Lab mice may have differences in small-intestine microbiome as compared to humans

Lab mice may have differences in small-intestine microbiome as compared to humans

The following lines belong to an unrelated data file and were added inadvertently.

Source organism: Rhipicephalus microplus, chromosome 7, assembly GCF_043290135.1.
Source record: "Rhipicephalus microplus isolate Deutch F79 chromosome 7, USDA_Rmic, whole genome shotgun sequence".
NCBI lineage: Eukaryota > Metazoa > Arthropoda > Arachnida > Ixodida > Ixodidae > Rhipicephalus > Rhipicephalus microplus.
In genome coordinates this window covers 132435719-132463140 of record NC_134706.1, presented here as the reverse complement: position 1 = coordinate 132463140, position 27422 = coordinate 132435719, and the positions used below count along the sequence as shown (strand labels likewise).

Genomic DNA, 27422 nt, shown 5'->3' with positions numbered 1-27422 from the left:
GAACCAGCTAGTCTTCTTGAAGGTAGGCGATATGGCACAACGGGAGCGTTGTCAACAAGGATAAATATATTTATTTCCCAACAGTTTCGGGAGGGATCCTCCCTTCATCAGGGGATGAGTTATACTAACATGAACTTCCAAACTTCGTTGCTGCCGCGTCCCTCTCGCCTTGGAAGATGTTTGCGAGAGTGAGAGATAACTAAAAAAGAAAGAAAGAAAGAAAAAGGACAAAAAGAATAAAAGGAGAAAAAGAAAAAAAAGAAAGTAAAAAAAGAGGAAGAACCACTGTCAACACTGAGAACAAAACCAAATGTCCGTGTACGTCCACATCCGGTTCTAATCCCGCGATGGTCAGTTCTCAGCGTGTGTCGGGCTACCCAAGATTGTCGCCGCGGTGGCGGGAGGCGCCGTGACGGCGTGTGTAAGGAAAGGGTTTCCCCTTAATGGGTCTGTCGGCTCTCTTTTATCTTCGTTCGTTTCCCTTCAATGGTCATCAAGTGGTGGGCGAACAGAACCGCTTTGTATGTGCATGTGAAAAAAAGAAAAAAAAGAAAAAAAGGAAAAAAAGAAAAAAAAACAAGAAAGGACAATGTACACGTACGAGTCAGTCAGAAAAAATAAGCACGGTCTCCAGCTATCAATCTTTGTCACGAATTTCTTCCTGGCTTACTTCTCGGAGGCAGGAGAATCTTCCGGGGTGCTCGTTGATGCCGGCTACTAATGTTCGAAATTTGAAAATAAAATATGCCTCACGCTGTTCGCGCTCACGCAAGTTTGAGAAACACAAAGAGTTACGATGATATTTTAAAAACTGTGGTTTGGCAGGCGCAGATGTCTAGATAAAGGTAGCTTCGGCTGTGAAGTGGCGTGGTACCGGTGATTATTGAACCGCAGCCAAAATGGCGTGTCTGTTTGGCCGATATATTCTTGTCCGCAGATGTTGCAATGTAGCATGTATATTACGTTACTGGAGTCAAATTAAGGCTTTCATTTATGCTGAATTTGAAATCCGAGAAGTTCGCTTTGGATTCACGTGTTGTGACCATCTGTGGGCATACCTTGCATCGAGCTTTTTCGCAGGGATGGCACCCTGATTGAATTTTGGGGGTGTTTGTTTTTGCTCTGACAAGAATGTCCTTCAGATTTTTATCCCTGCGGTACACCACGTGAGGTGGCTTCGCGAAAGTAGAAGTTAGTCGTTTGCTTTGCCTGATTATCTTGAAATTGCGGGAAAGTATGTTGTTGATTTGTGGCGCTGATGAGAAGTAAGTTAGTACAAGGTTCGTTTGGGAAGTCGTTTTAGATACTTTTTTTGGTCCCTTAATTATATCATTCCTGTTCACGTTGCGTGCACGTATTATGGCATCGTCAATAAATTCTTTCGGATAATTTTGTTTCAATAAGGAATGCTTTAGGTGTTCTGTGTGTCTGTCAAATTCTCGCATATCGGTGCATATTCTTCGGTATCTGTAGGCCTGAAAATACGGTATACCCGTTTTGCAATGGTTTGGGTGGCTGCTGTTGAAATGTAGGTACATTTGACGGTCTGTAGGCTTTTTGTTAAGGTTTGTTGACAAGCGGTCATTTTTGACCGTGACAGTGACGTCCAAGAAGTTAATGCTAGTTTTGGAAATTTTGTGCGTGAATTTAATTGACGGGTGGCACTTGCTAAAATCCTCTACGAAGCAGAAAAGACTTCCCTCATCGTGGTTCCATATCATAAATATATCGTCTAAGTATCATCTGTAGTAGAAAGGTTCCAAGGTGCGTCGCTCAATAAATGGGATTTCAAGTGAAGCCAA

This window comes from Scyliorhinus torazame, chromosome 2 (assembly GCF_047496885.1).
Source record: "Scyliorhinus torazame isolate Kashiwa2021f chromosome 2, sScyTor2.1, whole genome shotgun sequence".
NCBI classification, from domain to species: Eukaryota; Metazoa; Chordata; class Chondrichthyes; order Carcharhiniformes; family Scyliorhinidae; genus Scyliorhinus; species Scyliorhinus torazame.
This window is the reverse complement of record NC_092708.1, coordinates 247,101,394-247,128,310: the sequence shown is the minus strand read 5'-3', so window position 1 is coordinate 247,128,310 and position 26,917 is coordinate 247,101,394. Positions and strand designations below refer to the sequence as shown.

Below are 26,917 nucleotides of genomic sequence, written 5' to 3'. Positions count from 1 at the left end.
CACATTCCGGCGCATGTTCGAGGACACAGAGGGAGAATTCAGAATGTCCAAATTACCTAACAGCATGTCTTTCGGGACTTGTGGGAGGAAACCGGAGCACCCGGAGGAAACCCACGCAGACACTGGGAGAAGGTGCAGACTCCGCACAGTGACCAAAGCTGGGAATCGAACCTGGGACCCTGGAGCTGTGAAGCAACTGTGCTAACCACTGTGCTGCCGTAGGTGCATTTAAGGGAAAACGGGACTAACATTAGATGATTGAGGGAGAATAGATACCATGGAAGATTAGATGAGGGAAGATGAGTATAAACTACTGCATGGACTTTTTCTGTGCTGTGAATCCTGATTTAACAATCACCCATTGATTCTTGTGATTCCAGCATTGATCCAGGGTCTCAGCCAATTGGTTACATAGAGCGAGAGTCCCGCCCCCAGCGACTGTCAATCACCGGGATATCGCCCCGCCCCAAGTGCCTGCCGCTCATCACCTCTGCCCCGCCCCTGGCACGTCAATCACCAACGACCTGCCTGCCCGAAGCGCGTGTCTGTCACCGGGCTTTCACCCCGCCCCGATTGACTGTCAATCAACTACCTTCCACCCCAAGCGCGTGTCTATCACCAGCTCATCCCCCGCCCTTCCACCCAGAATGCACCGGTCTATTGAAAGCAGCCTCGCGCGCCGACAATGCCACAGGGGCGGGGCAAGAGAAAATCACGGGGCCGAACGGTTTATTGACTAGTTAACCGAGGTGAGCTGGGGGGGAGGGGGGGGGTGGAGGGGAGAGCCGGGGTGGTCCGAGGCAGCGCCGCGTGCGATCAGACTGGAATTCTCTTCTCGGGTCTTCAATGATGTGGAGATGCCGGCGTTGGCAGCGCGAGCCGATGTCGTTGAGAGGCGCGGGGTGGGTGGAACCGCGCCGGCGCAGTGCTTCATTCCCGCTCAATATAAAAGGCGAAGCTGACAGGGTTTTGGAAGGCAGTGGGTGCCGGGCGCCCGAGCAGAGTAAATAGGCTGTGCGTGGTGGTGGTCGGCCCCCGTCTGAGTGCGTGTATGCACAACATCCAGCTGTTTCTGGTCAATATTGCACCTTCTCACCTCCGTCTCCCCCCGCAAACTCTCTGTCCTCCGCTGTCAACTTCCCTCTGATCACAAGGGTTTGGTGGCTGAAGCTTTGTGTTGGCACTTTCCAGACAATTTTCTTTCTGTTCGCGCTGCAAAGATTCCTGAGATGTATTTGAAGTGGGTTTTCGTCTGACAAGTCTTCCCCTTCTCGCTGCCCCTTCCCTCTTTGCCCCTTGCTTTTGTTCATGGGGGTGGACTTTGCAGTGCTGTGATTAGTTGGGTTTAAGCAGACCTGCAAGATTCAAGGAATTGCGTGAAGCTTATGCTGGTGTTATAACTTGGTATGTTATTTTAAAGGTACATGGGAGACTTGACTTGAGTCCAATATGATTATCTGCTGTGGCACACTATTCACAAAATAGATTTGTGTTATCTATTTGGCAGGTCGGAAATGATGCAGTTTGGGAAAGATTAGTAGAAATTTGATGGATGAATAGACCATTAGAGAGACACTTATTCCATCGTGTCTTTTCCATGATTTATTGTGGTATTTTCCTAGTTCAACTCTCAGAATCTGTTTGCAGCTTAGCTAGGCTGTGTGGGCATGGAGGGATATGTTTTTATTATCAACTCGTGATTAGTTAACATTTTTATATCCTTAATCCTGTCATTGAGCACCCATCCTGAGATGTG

Gut microbiome linked to behavioral problems in children As might be expected, mice that consumed poop had much higher microbial loads (around 100 times higher), of large-intestine (and fecal) microbiota, and different profiles of bile acids in their small intestines, compared with the diapered mice. Their intestines were similar, however, to those of humans with microbial overgrowth disorders, such as small intestinal bacterial overgrowth (SIBO), which can cause diarrhea and weight loss. In contrast, the conditions inside the small intestines of the mice that did not eat their own feces more closely resembled the conditions inside the small intestine of a healthy human. Bogatyrev calls the process of bringing fecal bacteria into the small intestine through coprophagy "self-reinoculation." By consuming their own poop, the mice reintroduce bacteria from the large intestine into the small intestine, and change the conditions and microbial communities in the upper gut. Bogatyrev and his colleagues did not attempt to determine how self-reinoculation might generally affect research involving mice, but they suspect that there could be wide-ranging implications to numerous research areas if the digestive systems of the mouse models do not behave like those of humans. One area could be dietary research. If you have more microbes in the small intestine, that, in turn affects the bile-acid composition there and the nutrients in the diet may be absorbed differently. Fats, for example. Another area could involve probiotics and the microbial ecology of the gut. Self-reinoculation can cause inconsistent results in controlled-administration protocols because you don't know how the probiotics are being reintroduced to the gut by the animals themselves." Said Bogatyrev, Caltech postdoctoral scholar in chemical engineering and lead author of the study And another big area where coprophagy would matter could be drug research, Bogatyrev adds. Researchers use rodents in preclinical models, and the drugs administered are often absorbed in the small intestine, where they can potentially be affected by small-intestine microbiota. "Although there's a recognition that self-reinoculation with fecal flora and metabolites may be an issue and it may affect some study outcomes, we just don't know yet how important it is. This work suggests that the effects of self-reinoculation need to be rigorously tested, which provides a plethora of opportunities for future research," Bogatyrev says. Source: California Institute of Technology Journal reference: Bogatyrev, S.R., et al. (2020) Self-reinoculation with fecal flora changes microbiota density and composition leading to an altered bile-acid profile in the mouse small intestine. Microbiome. doi.org/10.1186/s40168-020-0785-4 .



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